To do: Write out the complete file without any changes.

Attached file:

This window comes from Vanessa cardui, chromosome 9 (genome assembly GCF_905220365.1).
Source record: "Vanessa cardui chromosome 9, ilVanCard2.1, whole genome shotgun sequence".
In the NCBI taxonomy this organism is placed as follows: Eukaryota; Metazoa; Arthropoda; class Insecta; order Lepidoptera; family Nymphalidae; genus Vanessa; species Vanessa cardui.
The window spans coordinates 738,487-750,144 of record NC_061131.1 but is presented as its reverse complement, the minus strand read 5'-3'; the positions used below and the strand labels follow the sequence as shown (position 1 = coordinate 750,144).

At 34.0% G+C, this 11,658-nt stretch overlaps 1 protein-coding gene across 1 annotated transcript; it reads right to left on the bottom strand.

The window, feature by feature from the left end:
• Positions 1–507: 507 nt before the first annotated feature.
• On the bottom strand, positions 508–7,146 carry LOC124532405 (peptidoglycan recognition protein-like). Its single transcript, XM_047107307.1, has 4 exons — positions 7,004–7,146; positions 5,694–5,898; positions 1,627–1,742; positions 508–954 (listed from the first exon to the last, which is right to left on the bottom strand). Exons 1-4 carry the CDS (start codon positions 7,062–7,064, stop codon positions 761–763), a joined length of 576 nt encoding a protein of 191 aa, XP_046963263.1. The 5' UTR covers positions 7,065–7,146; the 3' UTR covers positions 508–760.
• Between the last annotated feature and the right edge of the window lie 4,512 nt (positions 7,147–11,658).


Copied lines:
This window comes from Vanessa cardui, chromosome 9 (genome assembly GCF_905220365.1).
Source record: "Vanessa cardui chromosome 9, ilVanCard2.1, whole genome shotgun sequence".
In the NCBI taxonomy this organism is placed as follows: Eukaryota; Metazoa; Arthropoda; class Insecta; order Lepidoptera; family Nymphalidae; genus Vanessa; species Vanessa cardui.
The window spans coordinates 738,487-750,144 of record NC_061131.1 but is presented as its reverse complement, the minus strand read 5'-3'; the positions used below and the strand labels follow the sequence as shown (position 1 = coordinate 750,144).

At 34.0% G+C, this 11,658-nt stretch overlaps 1 protein-coding gene across 1 annotated transcript; it reads right to left on the bottom strand.

The window, feature by feature from the left end:
• Positions 1–507: 507 nt before the first annotated feature.
• On the bottom strand, positions 508–7,146 carry LOC124532405 (peptidoglycan recognition protein-like). Its single transcript, XM_047107307.1, has 4 exons — positions 7,004–7,146; positions 5,694–5,898; positions 1,627–1,742; positions 508–954 (listed from the first exon to the last, which is right to left on the bottom strand). Exons 1-4 carry the CDS (start codon positions 7,062–7,064, stop codon positions 761–763), a joined length of 576 nt encoding a protein of 191 aa, XP_046963263.1. The 5' UTR covers positions 7,065–7,146; the 3' UTR covers positions 508–760.
• Between the last annotated feature and the right edge of the window lie 4,512 nt (positions 7,147–11,658).